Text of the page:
When Jews Defend “Merry Christmas”
Every December, for many Jews, constantly hearing “Merry Christmas” is an uncomfortable reminder of our outsider status in American society – that no matter how integrated we are, in some ways we’re still excluded. Hurtful childhood memories of feeling left out of holiday fun never seem to go away.
So for some of us, the more inclusive “Happy Holidays” reaffirms that Chanukah (and by extension Passover and Rosh Hashanah) are also fully American expressions of religious faith. As such, we encourage our offices to turn Christmas parties into holiday parties, and our employees to avoid “Merry Christmas” when interacting with customers.
Now, for several years, conservative Christians (led by Fox News) have complained of an imaginary “War on Christmas” – aggressive secularists oppressing Christians by watering down the season with generic greetings and pareve department store sales.
Many Jews, then, are caught in the middle, wanting equal inclusion in the joyous holiday season without sounding like soldiers in the War on Christmas.
Certainly, on an interpersonal level it makes no sense to pick fights with people whose greetings are heartfelt and unaware. Some Jews have well-honed retorts like “Guess again!” or even “Happy Chanukah.” Others just smile and say thank you, or offer a Merry Christmas in return.
But Christians saying Merry Christmas to Jews (or to everyone) is problematic.
I don’t go around telling everybody “Happy Birthday” on October 9th, and I don’t tell my British friends “Happy Independence Day” on July 4th. If a lesbian told all her office colleagues “Happy Pride” on the day of the parade, it might seem a little aggressive. And here in Israel, I would be a real jerk telling Arabs the traditional greetings “have an easy fast” on Yom Kippur or “have a kosher and happy holiday” on Passover.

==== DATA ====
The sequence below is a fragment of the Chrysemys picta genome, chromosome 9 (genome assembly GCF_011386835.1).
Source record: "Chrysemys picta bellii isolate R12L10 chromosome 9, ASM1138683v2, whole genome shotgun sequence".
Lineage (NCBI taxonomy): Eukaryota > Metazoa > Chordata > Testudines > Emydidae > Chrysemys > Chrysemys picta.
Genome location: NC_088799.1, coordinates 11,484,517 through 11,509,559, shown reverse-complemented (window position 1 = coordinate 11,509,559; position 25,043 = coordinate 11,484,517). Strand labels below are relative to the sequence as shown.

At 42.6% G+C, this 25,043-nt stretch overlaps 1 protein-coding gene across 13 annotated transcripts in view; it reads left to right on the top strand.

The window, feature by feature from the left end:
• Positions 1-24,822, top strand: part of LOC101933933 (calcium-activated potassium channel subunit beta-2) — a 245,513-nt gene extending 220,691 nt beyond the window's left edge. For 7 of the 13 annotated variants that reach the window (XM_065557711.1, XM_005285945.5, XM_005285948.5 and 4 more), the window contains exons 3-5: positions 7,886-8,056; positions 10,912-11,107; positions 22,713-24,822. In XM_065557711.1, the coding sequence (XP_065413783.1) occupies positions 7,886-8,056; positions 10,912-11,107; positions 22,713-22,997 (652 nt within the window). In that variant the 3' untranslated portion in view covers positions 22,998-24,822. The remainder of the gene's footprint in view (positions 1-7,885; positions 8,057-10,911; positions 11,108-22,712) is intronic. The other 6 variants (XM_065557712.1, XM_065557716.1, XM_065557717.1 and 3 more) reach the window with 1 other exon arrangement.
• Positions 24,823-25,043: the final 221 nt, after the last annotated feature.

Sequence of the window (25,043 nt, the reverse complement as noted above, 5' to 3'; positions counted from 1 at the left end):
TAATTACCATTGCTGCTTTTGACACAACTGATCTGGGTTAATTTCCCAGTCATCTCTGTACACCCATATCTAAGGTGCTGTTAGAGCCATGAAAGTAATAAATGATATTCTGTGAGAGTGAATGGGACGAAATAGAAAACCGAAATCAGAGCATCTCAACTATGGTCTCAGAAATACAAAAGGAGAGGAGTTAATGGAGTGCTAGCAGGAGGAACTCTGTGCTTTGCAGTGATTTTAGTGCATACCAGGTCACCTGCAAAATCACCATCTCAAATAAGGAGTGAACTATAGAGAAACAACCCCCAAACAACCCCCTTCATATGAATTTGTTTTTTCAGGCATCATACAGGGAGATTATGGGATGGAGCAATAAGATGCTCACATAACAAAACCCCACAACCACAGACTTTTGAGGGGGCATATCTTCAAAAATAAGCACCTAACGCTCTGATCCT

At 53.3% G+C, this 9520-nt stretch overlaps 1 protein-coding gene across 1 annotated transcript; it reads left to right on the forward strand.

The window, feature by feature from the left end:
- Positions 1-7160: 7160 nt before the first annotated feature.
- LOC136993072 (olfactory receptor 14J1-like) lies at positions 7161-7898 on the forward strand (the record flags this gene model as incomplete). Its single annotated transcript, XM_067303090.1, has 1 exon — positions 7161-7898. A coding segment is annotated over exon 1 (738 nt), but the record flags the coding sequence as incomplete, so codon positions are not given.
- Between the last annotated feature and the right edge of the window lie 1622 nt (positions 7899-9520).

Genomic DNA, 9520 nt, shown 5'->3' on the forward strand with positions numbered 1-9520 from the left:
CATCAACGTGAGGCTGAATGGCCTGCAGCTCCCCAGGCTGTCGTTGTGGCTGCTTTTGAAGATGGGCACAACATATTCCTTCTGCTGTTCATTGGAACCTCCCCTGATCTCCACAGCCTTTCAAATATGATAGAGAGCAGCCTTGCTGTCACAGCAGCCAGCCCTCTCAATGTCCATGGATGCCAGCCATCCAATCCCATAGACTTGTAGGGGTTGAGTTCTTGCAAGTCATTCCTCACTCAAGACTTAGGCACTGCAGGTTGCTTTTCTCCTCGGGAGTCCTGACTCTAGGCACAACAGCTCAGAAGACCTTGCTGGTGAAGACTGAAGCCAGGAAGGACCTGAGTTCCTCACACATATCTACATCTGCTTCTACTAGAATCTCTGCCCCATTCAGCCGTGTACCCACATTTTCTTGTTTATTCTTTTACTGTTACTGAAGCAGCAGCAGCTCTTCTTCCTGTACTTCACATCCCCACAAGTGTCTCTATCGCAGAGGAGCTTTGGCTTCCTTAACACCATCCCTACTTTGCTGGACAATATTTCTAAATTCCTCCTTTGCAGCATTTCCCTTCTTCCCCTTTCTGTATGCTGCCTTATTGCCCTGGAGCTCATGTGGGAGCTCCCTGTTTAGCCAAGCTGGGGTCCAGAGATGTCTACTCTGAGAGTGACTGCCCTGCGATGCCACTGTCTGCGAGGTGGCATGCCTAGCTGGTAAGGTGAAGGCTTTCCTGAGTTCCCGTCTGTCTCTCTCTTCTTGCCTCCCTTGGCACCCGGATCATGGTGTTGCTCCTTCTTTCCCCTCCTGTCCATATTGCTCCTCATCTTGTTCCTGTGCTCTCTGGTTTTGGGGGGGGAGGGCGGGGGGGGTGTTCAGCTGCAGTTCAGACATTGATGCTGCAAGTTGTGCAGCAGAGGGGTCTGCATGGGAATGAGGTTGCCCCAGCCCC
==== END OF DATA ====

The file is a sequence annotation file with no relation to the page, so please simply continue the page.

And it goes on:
We wish people well for their holidays, not ours. It’s basic courtesy.
Indeed, for many gentiles, learning how their Merry Christmas-es are sometimes perceived by friends and neighbors is enough to make them switch to Happy Holidays-es. They may be surprised, confused, or even defensive, but not hostile.
Sometimes hostility comes only from other Jews for whom the season’s greetings are touchy in the other direction. They get aggressive toward other members of the Jewish community who don’t welcome “Merry Christmas.”
The greeting “doesn’t bother” them at all, they insist – an entirely reasonable stance, particularly regarding day-to-day interactions with Christians who celebrate the holiday. But when their defense of Christmas means denouncing fellow Jews who want to keep December public school parties generic, for example, they’re crossing a line.
It doesn’t matter why so many American Jews are made uncomfortable by Merry Christmas – that’s how they genuinely feel. And telling someone to change their feelings (as opposed to their minds) is rarely successful. It is incontrovertible that hundreds of thousands of American Jews prefer Happy Holidays, and personal accounts that implicitly or explicitly shame them for hypersensitivity are unkind.
Interestingly, that kind of chastisement seems to come from the right as often as it comes from the left, with Orthodox and Reform, conservative and liberal American Jews sharing testimonials of enjoying the songs and the lights. That’s fine, but not everyone does. (I enjoy hearing Christmas music at the grocery store, but less so when, inevitably, I start singing along.) One person’s comfort with a practice doesn’t make it illegitimate for others to object.
In what other matters of communal disagreement does one group of Jews tell another what to feel, as opposed to what to think or do? The Kotel? Intermarriage? Support for Israel? Who is a Jew?
The same Jews who holiday-shame their co-religionists wouldn’t dream of telling an African-American she’s wrong for objecting to Confederate statues, or demanding transgender people stick with their biological pronouns.
This subject is particularly touchy because a common trope in Christmas mythology – expressed in countless TV specials and stage productions – involves bringing “the Christmas spirit” to people who don’t have it. And nobody wants to be a Scrooge or a Grinch.
Look, Jews who enjoy the Christmas season should do so. But scolding those who don’t is disrespectful – and not very Christmas-y, to boot. (Look over the comments on this essay on Facebook and elsewhere and you’ll see what I’m talking about.)
Personally, I rarely encounter this problem, because I spend the season in virtually Christmas-free zones: the British Jewish learning extravaganza Limmud and my home in Israel. Please don’t tell me I’m wrong to feel less comfortable when I’m in the United States during the month after Thanksgiving. When it comes to coping with the complications of being an American Jew, nobody’s feelings are wrong.